Measuring leadership effectiveness

Measuring the effectiveness of leaders is nothing new, but should HR be looking beyond financial outputs?

There are countless books devoted to leadership and innumerable pithy quotes from or about famous leaders that are oft-cited to sum up a compelling philosophy or flag up some glorious achievement.

We all have hero-leaders whose accomplishments we admire. Perhaps we look up to them because of what we have read. Or maybe we have had the good fortune to actually work with them.

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We judge their leadership by the decisions they make, the way they arrive at them and the outcomes of their actions. Put this way, evaluating the effectiveness of a leader sounds remarkably straightforward. Yet from an organisational standpoint the best way to go about it is often far from clear-cut and depends on a number of variables.

“Leaders have always been subjected to measurement but usually after the event: would Wellington have been regarded as such a great leader if we had lost at Waterloo?” wonders Paul Kearns, chair of the Maturity Institute (MI).

“Measuring leaders is not new but levels of objectivity and validity have to be significantly improved. This can only happen when a common scale for making meaningful comparisons is adopted.”

For example, although financial performance is an obvious metric for measuring the impact of a CEO, the bottom line only tells part of the story – and, given a host of other factors at play, may not tell it accurately.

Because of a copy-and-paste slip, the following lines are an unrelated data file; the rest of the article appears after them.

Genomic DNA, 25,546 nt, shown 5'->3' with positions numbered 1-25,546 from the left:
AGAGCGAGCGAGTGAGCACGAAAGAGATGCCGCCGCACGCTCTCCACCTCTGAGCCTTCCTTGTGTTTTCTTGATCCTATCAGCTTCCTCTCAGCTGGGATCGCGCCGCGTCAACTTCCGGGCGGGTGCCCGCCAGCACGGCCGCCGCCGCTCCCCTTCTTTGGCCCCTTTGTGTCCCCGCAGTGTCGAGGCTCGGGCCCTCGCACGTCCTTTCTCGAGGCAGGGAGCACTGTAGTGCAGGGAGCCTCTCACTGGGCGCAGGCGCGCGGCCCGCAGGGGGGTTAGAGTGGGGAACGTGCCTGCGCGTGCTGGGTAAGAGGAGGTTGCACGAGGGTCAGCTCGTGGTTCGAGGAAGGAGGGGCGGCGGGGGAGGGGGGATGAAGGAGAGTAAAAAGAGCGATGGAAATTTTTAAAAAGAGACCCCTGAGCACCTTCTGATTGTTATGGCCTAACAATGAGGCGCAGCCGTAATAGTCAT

How, for instance, might one judge Pascal Soriot through a financial lens? Soriot took over as AstraZeneca’s CEO in October 2012 and was awarded Business Person of the Year by the Sunday Times after barely two years in the job. More recently, five years in, the FT reported that Soriot’s second quarter results for 2017 “showed total revenues had fallen by 10% to about $5 billion”.

In the case of someone like Soriot what is the most practical and meaningful way to assess the value of their work? If it is to be by measuring financial value then what time period should be used to assess performance and effective leadership?

Kearns says it is important to take a broader view of leadership by looking at organisational maturity.

The MI uses its OM30 instrument to measure total stakeholder value in a way that “combines both financial value and societal value” in a single metric. “Any HR director involved in senior-level succession today needs a much more mature set of tools – using a common basis for comparison – to do their job effectively,” adds Kearns.

Leigh Lafever-Ayer, HR director for UK and Ireland at Enterprise Rent-A-Car, argues that the ability to measure leadership is crucial in developing succession plans that are diverse, inclusive and give a company sustainability and competitive advantage at the same time. Building “an engaged leadership bench” is key to any organisation.

“Our leaders are given a ‘cultural compass’ model of leadership expectations based on our founding values,” she says. “Operational excellence is one area to measure leadership performance but our model also includes diversity, inclusion, workplace quality, business ethics, community, charity and environmental sustainability measures, so it takes a more holistic approach.”

A potential pitfall to watch out for, she says, is when HR and leadership are not aligned. “Be clear about your leadership competency framework. Be certain to engage stakeholders in your framework, hiring and measurement activities. This takes time, effort and budget but without it you will never be clearly aligned in what you aspire to from a leadership perspective.”

Some leaders may achieve objectives and deliver on profit targets and therefore deliver shareholder value, but in doing so leave a trail of destruction in their wake. That being the case, there is a strong argument for measuring a leader’s performance beyond the financial results.